Willis: Oh, they were well underway. I would say by the time I came on board, I was able to join a conversation that was already happening. David, Doug, and I were able to start talking about all of the great masterpieces of that time and looking at the scores together. I think that the songs were finally recorded around the same time as the underscore was recorded. But generally speaking, the arrangements were written first and I was attempting to dovetail with them, rather than the other way.
BTL: So I was just going to ask you about the dovetailing you mentioned, how much influence did the musical numbers have on what you were composing?
Willis: Definitely. There were places where I knew I have to be in [a certain] key and in [line with] this emotion here. It was sort of like docking something in space like in Apollo 13; I have to make sure I arrive at exactly the right chord. If the song begins with a particular juicy Hollywood chord, I have to find the juicy Hollywood chord that logically comes just before that, so we were talking a lot and enjoying that same world of music; the muted strings, and the woodwind writing, and we were talking about a lot of the same things as we were working on our two respective sides. And we were on opposite sides of the states, I should say, because the song arranges are based in New York because they are legendary Broadway guys, and they actually recorded the songs in New York as well. I’m over here in Hollywood and I ended up recording the score in Hollywood. So actually, the dovetailing is literally not the same musicians; it’s literally [happening] across the country [laughs].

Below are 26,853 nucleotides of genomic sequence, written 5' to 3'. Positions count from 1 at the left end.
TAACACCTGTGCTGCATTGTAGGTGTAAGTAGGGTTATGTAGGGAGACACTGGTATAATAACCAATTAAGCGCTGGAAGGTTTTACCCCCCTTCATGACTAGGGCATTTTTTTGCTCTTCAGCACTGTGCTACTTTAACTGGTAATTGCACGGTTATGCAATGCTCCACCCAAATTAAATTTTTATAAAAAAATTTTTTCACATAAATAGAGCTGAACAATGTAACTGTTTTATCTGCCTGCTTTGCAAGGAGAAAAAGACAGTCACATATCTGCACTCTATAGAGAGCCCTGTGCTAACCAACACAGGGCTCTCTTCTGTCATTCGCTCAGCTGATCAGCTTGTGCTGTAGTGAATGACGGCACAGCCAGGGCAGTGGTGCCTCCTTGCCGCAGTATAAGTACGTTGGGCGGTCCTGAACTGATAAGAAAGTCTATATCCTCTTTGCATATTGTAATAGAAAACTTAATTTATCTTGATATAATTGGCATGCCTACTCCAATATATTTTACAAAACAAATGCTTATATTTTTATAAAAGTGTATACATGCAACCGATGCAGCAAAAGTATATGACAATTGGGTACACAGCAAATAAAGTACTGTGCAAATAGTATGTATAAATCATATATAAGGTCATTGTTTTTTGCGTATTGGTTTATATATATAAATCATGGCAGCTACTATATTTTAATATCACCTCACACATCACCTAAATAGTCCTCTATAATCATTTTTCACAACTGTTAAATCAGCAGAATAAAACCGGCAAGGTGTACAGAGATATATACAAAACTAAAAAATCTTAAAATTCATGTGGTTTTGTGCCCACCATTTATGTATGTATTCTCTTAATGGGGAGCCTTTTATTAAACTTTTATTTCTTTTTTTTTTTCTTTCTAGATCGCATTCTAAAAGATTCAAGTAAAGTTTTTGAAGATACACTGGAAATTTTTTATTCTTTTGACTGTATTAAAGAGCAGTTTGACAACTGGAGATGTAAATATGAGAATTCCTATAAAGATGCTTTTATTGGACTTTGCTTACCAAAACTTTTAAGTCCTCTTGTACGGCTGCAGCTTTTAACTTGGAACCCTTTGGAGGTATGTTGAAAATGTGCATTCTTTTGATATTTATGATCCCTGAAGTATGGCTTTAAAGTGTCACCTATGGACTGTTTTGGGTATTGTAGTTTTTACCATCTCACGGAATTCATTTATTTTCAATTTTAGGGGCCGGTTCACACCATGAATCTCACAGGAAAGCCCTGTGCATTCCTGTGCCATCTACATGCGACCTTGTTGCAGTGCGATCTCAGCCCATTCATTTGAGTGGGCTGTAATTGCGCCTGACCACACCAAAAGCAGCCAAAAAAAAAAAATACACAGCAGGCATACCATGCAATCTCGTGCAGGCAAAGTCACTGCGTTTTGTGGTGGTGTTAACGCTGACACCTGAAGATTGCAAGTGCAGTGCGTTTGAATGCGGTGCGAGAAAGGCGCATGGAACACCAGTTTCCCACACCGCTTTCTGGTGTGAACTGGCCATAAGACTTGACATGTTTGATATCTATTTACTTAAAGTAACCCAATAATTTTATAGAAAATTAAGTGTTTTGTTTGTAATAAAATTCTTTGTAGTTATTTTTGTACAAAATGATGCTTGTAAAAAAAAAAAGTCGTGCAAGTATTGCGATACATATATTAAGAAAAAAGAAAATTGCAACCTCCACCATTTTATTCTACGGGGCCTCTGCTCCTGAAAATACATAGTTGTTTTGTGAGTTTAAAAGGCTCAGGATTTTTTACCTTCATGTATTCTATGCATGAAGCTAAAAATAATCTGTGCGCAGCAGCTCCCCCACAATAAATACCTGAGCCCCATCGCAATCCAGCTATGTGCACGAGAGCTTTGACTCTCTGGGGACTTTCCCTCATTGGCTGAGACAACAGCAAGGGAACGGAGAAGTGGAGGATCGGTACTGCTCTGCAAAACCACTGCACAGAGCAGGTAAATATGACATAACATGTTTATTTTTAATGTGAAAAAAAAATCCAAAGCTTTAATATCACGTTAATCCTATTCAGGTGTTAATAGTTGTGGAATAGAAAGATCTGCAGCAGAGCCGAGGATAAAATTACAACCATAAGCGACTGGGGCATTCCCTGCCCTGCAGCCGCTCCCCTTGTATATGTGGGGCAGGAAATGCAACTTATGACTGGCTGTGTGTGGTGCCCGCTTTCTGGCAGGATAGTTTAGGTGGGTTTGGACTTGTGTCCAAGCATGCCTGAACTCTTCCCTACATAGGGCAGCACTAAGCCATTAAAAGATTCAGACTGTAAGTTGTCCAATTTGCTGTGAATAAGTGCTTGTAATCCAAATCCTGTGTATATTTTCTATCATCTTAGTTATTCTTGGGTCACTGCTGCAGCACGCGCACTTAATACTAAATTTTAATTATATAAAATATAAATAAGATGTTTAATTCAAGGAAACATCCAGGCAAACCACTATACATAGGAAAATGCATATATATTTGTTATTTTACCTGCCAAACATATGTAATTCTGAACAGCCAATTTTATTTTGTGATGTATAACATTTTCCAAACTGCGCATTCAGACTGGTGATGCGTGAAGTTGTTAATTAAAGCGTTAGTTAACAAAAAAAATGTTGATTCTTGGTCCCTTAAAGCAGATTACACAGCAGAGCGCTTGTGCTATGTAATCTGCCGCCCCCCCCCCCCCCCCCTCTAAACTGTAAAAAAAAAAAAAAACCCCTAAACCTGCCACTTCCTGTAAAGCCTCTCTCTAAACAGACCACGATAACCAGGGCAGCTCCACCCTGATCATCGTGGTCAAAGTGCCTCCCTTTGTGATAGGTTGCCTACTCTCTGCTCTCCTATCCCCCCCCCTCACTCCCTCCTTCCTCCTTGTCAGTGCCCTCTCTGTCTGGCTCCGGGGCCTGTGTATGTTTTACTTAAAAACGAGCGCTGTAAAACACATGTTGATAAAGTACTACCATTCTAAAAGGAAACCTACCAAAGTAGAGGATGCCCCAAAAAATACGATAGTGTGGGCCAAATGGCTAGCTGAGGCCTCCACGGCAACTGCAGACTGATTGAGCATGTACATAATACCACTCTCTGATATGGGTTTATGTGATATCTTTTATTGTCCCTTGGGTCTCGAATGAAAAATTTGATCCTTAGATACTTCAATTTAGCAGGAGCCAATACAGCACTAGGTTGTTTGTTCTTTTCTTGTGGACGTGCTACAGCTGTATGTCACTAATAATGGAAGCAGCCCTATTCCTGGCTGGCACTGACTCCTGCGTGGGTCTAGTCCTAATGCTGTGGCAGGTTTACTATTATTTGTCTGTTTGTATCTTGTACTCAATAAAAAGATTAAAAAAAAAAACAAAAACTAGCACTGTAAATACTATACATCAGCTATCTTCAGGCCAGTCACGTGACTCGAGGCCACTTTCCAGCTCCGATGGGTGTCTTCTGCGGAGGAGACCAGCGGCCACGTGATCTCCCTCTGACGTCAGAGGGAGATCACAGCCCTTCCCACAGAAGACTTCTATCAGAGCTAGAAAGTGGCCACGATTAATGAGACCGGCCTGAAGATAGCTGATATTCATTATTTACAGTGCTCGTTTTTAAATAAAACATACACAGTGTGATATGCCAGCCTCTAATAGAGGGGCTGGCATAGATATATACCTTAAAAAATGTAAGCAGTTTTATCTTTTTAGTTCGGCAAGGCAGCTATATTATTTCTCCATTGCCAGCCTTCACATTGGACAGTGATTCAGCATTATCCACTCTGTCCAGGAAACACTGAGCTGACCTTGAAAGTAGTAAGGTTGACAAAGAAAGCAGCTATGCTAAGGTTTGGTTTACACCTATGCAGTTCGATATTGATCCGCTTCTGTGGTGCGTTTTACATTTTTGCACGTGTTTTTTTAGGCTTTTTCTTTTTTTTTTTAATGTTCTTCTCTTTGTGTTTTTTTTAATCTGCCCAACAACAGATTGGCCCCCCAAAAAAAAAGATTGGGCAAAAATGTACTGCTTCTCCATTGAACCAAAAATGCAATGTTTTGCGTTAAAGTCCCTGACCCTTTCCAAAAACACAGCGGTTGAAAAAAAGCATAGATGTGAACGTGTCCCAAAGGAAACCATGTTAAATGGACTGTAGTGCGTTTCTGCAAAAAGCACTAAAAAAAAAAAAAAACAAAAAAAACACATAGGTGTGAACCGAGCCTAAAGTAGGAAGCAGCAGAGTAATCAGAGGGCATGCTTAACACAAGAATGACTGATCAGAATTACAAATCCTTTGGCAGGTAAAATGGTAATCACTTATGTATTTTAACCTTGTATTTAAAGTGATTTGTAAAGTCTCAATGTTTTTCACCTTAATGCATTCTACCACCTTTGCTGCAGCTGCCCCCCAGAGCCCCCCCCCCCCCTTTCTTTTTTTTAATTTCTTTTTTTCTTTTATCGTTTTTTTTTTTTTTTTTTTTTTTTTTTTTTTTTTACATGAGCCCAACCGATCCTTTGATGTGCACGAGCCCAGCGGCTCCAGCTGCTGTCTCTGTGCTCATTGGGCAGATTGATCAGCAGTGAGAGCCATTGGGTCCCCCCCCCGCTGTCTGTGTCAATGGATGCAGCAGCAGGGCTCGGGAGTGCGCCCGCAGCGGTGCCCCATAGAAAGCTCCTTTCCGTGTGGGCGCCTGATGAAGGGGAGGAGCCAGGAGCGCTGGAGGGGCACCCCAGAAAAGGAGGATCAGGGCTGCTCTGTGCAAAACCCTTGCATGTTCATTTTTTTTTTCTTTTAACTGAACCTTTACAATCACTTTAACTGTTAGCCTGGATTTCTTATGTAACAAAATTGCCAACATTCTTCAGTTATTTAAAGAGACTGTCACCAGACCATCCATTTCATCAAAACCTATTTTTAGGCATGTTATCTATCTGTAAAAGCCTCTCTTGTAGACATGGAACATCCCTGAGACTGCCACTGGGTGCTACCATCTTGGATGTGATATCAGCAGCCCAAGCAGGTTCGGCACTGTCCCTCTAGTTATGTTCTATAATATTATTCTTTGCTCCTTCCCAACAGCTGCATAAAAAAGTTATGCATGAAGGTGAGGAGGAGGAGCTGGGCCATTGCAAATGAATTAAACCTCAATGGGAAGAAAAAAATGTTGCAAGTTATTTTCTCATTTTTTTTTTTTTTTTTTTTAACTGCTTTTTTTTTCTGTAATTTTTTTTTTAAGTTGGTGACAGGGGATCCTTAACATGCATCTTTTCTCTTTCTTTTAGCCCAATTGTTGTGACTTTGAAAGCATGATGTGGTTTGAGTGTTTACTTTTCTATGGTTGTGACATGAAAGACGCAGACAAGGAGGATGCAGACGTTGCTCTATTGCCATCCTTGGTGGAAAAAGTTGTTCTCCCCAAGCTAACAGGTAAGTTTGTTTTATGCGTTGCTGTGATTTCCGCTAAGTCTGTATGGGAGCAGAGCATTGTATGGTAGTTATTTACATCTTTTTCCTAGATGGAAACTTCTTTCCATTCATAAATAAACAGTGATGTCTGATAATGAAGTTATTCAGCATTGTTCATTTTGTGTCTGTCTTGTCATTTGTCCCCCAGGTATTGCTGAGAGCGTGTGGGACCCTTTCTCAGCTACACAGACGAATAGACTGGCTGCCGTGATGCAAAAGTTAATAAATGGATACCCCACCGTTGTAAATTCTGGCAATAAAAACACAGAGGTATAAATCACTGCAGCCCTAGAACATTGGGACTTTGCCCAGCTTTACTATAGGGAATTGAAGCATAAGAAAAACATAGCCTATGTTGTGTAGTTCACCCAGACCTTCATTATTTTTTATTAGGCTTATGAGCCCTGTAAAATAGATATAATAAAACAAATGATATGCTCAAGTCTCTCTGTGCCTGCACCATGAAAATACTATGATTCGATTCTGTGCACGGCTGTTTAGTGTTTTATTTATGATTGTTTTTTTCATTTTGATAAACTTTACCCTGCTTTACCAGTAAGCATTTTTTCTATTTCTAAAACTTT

BTL: You clearly have a love for old Hollywood music, so can you describe how you replicated that sound? What goes into that? Is it specific instruments being used, or the way the songs are written?
Willis: For me, it’s all about winding the clock back. In the old Hollywood montages, the pages of the calendar flying off — or in this case, flying on — or the dials on a clock spinning around, and putting yourself in the situation of being in the mid-1950s and thinking about the things that people were listening to and thinking about then. The arrangers and the songwriters that we’re talking about were going to the opera [and] the symphony and their record collections would’ve been very different from what’s in our playlists.
You have to sort of remember that rock-and-roll hadn’t happened and that EDM hadn’t happened, so really, I suppose they were very high-minded. And you can tell it in their harmonies and in the decisions they make [that] they are clearly listening to Italian and German opera and they want what they’re doing to be very sumptuous. And they’re taking these song melodies, by, say, Rogers and Hammerstein, and they’re weaving them almost into a symphony, into something very lush.
The mindset is a lot about trying to turn back the clock and not to listen to just what they did and copy it but to imagine what they were thinking and to listen to the things that they listened to, and to clear your mind of things that hadn’t happened yet in music history. I often find that some of the textures are quite simple, but they’re just always making very careful decisions.
A lot of the top people in Hollywood at the time, working on those movies — Carousel, for instance — [were] Hollywood musicians. You’ve got Alfred Newman and Nelson Riddle working on it; a lot of these incredible people. So even when the task they’re given is quite simple — which is just to take the melody and do it sort of simply for strings or for a woodwind instrument — they’re making their decisions incredibly carefully so every instrument is playing in a range that’s really beautiful. And every change of texture is carefully considered. We might go up high but in a very beautiful, well-considered way, then we might go down in the same way. No decision in those movies is automatic, and I think a lot of that gives you a million small decisions. Like those gives you that feeling. But then, of course, we come to the orchestra itself and their way of playing — they’re used to the string players playing very romantically. They would slide up and down.